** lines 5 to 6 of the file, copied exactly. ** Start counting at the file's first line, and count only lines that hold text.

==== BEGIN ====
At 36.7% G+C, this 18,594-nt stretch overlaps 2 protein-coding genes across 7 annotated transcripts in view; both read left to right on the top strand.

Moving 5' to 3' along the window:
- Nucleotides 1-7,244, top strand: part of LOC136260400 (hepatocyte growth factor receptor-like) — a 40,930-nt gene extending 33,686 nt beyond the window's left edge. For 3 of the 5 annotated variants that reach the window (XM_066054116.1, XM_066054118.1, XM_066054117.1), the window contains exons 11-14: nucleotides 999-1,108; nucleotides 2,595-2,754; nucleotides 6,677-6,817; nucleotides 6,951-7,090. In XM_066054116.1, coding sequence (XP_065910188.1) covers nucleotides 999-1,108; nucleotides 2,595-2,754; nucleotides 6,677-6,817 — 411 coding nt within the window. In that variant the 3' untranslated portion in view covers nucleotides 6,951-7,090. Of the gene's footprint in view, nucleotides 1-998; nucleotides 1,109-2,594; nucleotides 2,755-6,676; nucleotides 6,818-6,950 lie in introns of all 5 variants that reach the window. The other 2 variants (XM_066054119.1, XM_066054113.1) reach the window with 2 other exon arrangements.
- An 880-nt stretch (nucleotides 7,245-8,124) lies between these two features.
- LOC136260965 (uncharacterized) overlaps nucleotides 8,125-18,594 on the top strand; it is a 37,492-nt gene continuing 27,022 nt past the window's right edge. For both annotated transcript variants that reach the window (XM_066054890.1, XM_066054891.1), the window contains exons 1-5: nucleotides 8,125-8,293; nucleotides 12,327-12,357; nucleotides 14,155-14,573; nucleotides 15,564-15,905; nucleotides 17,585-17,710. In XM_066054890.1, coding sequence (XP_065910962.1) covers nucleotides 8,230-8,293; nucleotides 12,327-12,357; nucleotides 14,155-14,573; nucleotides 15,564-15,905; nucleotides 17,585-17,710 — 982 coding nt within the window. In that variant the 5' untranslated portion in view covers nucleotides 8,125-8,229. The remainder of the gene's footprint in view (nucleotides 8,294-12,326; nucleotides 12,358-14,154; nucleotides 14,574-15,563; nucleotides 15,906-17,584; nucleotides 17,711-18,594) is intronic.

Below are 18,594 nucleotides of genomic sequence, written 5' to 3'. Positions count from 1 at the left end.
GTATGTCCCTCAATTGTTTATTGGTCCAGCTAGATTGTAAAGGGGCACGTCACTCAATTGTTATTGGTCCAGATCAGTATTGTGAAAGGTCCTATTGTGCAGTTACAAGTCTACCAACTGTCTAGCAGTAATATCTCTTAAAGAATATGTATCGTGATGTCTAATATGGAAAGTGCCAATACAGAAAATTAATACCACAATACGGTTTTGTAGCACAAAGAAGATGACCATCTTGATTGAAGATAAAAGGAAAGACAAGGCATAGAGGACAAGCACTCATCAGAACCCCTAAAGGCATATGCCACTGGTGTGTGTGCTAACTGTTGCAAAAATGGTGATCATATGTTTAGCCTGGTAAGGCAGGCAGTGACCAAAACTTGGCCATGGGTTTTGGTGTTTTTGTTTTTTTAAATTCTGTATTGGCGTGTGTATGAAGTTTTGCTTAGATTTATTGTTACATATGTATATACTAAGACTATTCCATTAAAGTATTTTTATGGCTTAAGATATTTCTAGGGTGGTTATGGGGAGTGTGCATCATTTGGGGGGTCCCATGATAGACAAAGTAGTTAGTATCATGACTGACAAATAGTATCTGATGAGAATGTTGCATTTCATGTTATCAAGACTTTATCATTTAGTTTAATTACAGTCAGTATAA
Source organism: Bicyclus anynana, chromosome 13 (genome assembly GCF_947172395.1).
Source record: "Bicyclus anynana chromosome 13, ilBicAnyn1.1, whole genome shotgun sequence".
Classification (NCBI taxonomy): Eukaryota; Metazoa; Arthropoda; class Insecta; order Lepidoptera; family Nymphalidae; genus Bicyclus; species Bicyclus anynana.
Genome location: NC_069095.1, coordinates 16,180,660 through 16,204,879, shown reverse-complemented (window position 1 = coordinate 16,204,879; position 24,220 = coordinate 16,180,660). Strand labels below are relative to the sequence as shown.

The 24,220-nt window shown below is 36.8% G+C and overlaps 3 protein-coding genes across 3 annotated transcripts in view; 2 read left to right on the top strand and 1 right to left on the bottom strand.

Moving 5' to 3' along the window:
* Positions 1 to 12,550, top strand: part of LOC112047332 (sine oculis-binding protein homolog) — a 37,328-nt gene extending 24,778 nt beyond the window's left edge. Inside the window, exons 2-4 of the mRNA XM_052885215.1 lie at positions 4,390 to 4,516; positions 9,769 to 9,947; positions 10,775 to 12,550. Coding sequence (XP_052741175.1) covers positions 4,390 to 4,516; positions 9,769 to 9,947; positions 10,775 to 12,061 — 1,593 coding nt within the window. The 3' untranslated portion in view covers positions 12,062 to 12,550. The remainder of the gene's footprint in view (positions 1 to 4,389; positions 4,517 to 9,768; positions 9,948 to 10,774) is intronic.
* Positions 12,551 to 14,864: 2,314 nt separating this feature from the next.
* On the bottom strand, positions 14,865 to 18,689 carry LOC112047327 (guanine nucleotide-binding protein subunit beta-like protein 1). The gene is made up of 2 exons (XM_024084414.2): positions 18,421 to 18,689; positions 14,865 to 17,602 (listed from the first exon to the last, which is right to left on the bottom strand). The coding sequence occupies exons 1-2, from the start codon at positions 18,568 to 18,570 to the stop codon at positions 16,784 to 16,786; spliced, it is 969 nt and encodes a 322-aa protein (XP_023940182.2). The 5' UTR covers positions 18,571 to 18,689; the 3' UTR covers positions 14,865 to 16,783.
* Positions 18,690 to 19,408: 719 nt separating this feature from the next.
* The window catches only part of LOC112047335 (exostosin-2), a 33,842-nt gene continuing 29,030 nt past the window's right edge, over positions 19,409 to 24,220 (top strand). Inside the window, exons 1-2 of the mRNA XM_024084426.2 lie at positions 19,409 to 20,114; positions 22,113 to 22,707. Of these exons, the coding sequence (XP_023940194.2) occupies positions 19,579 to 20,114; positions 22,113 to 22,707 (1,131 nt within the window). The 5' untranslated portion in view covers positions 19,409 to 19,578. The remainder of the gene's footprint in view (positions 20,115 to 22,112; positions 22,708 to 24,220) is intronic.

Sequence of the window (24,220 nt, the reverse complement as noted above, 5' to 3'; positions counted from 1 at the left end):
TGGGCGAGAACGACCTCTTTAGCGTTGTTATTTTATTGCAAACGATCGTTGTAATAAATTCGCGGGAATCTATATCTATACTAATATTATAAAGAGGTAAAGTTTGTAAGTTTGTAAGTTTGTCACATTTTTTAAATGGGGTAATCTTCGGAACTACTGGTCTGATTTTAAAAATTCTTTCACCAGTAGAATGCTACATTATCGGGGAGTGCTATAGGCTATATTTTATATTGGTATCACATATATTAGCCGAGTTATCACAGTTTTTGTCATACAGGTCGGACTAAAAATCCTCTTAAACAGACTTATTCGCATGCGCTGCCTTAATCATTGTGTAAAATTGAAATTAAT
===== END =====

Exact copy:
- LOC136260965 (uncharacterized) overlaps nucleotides 8,125-18,594 on the top strand; it is a 37,492-nt gene continuing 27,022 nt past the window's right edge. For both annotated transcript variants that reach the window (XM_066054890.1, XM_066054891.1), the window contains exons 1-5: nucleotides 8,125-8,293; nucleotides 12,327-12,357; nucleotides 14,155-14,573; nucleotides 15,564-15,905; nucleotides 17,585-17,710. In XM_066054890.1, coding sequence (XP_065910962.1) covers nucleotides 8,230-8,293; nucleotides 12,327-12,357; nucleotides 14,155-14,573; nucleotides 15,564-15,905; nucleotides 17,585-17,710 — 982 coding nt within the window. In that variant the 5' untranslated portion in view covers nucleotides 8,125-8,229. The remainder of the gene's footprint in view (nucleotides 8,294-12,326; nucleotides 12,358-14,154; nucleotides 14,574-15,563; nucleotides 15,906-17,584; nucleotides 17,711-18,594) is intronic.

Below are 18,594 nucleotides of genomic sequence, written 5' to 3'. Positions count from 1 at the left end.